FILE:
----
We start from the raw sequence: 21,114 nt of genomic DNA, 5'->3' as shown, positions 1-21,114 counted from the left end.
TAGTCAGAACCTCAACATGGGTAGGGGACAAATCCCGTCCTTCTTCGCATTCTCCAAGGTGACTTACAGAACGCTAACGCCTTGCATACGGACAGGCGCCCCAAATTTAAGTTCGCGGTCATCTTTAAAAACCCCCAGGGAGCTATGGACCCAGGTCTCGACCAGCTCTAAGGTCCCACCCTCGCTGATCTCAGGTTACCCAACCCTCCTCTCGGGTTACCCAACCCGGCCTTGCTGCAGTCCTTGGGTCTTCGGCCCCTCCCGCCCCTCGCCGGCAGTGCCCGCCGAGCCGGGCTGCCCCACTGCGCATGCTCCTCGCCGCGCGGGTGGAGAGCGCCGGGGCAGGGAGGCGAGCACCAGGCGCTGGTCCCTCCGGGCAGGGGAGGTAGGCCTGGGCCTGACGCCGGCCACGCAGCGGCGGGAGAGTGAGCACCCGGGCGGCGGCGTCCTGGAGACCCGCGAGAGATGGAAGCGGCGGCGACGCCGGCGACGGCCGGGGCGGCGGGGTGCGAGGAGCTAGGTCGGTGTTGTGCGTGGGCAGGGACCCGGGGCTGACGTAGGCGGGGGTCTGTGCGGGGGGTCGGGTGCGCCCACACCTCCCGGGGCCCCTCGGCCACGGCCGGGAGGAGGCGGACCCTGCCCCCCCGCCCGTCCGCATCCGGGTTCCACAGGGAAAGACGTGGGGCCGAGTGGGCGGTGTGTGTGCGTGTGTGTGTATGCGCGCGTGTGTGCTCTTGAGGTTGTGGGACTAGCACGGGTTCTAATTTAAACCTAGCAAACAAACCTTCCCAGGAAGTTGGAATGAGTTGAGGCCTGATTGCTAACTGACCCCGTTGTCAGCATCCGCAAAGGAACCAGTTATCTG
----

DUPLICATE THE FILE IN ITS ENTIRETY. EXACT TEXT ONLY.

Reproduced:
We start from the raw sequence: 21,114 nt of genomic DNA, 5'->3' as shown, positions 1-21,114 counted from the left end.
TAGTCAGAACCTCAACATGGGTAGGGGACAAATCCCGTCCTTCTTCGCATTCTCCAAGGTGACTTACAGAACGCTAACGCCTTGCATACGGACAGGCGCCCCAAATTTAAGTTCGCGGTCATCTTTAAAAACCCCCAGGGAGCTATGGACCCAGGTCTCGACCAGCTCTAAGGTCCCACCCTCGCTGATCTCAGGTTACCCAACCCTCCTCTCGGGTTACCCAACCCGGCCTTGCTGCAGTCCTTGGGTCTTCGGCCCCTCCCGCCCCTCGCCGGCAGTGCCCGCCGAGCCGGGCTGCCCCACTGCGCATGCTCCTCGCCGCGCGGGTGGAGAGCGCCGGGGCAGGGAGGCGAGCACCAGGCGCTGGTCCCTCCGGGCAGGGGAGGTAGGCCTGGGCCTGACGCCGGCCACGCAGCGGCGGGAGAGTGAGCACCCGGGCGGCGGCGTCCTGGAGACCCGCGAGAGATGGAAGCGGCGGCGACGCCGGCGACGGCCGGGGCGGCGGGGTGCGAGGAGCTAGGTCGGTGTTGTGCGTGGGCAGGGACCCGGGGCTGACGTAGGCGGGGGTCTGTGCGGGGGGTCGGGTGCGCCCACACCTCCCGGGGCCCCTCGGCCACGGCCGGGAGGAGGCGGACCCTGCCCCCCCGCCCGTCCGCATCCGGGTTCCACAGGGAAAGACGTGGGGCCGAGTGGGCGGTGTGTGTGCGTGTGTGTGTATGCGCGCGTGTGTGCTCTTGAGGTTGTGGGACTAGCACGGGTTCTAATTTAAACCTAGCAAACAAACCTTCCCAGGAAGTTGGAATGAGTTGAGGCCTGATTGCTAACTGACCCCGTTGTCAGCATCCGCAAAGGAACCAGTTATCTG